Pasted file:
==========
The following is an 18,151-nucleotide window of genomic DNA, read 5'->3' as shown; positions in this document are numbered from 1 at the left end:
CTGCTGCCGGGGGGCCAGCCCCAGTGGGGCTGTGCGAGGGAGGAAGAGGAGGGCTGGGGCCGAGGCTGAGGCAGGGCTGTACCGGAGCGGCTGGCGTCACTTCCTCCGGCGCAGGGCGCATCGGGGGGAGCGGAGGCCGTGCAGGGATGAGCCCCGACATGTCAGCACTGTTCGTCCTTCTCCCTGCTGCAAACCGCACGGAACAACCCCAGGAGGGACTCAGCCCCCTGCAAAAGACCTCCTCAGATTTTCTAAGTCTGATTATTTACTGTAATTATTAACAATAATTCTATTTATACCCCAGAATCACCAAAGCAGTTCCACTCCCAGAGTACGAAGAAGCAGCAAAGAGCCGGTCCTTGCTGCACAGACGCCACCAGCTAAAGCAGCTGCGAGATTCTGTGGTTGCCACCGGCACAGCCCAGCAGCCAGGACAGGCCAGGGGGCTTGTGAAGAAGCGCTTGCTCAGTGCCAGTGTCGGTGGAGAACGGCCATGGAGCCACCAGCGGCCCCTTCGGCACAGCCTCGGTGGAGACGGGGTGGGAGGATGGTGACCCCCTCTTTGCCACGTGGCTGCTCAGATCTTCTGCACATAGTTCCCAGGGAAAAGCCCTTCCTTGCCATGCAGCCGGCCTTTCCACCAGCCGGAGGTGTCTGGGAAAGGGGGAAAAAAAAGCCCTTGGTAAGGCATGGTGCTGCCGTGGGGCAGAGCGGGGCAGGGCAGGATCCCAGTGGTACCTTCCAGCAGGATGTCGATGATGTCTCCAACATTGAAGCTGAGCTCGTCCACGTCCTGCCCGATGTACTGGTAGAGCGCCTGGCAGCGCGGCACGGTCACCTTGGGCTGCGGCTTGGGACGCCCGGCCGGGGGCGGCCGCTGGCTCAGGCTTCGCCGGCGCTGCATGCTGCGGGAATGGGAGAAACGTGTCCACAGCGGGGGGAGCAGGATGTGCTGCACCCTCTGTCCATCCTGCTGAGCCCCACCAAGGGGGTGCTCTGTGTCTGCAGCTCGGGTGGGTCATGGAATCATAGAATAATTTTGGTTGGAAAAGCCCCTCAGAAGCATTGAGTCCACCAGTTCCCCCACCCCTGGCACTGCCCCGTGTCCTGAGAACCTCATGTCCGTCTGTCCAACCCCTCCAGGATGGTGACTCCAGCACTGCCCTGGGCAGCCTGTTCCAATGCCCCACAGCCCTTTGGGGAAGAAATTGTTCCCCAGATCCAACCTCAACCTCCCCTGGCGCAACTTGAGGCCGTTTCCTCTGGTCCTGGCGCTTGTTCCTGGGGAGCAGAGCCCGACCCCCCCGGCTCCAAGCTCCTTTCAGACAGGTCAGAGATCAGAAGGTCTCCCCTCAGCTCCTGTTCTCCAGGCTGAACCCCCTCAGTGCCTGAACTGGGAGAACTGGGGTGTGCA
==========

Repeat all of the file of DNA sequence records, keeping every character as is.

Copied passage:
The following is an 18,151-nucleotide window of genomic DNA, read 5'->3' as shown; positions in this document are numbered from 1 at the left end:
CTGCTGCCGGGGGGCCAGCCCCAGTGGGGCTGTGCGAGGGAGGAAGAGGAGGGCTGGGGCCGAGGCTGAGGCAGGGCTGTACCGGAGCGGCTGGCGTCACTTCCTCCGGCGCAGGGCGCATCGGGGGGAGCGGAGGCCGTGCAGGGATGAGCCCCGACATGTCAGCACTGTTCGTCCTTCTCCCTGCTGCAAACCGCACGGAACAACCCCAGGAGGGACTCAGCCCCCTGCAAAAGACCTCCTCAGATTTTCTAAGTCTGATTATTTACTGTAATTATTAACAATAATTCTATTTATACCCCAGAATCACCAAAGCAGTTCCACTCCCAGAGTACGAAGAAGCAGCAAAGAGCCGGTCCTTGCTGCACAGACGCCACCAGCTAAAGCAGCTGCGAGATTCTGTGGTTGCCACCGGCACAGCCCAGCAGCCAGGACAGGCCAGGGGGCTTGTGAAGAAGCGCTTGCTCAGTGCCAGTGTCGGTGGAGAACGGCCATGGAGCCACCAGCGGCCCCTTCGGCACAGCCTCGGTGGAGACGGGGTGGGAGGATGGTGACCCCCTCTTTGCCACGTGGCTGCTCAGATCTTCTGCACATAGTTCCCAGGGAAAAGCCCTTCCTTGCCATGCAGCCGGCCTTTCCACCAGCCGGAGGTGTCTGGGAAAGGGGGAAAAAAAAGCCCTTGGTAAGGCATGGTGCTGCCGTGGGGCAGAGCGGGGCAGGGCAGGATCCCAGTGGTACCTTCCAGCAGGATGTCGATGATGTCTCCAACATTGAAGCTGAGCTCGTCCACGTCCTGCCCGATGTACTGGTAGAGCGCCTGGCAGCGCGGCACGGTCACCTTGGGCTGCGGCTTGGGACGCCCGGCCGGGGGCGGCCGCTGGCTCAGGCTTCGCCGGCGCTGCATGCTGCGGGAATGGGAGAAACGTGTCCACAGCGGGGGGAGCAGGATGTGCTGCACCCTCTGTCCATCCTGCTGAGCCCCACCAAGGGGGTGCTCTGTGTCTGCAGCTCGGGTGGGTCATGGAATCATAGAATAATTTTGGTTGGAAAAGCCCCTCAGAAGCATTGAGTCCACCAGTTCCCCCACCCCTGGCACTGCCCCGTGTCCTGAGAACCTCATGTCCGTCTGTCCAACCCCTCCAGGATGGTGACTCCAGCACTGCCCTGGGCAGCCTGTTCCAATGCCCCACAGCCCTTTGGGGAAGAAATTGTTCCCCAGATCCAACCTCAACCTCCCCTGGCGCAACTTGAGGCCGTTTCCTCTGGTCCTGGCGCTTGTTCCTGGGGAGCAGAGCCCGACCCCCCCGGCTCCAAGCTCCTTTCAGACAGGTCAGAGATCAGAAGGTCTCCCCTCAGCTCCTGTTCTCCAGGCTGAACCCCCTCAGTGCCTGAACTGGGAGAACTGGGGTGTGCA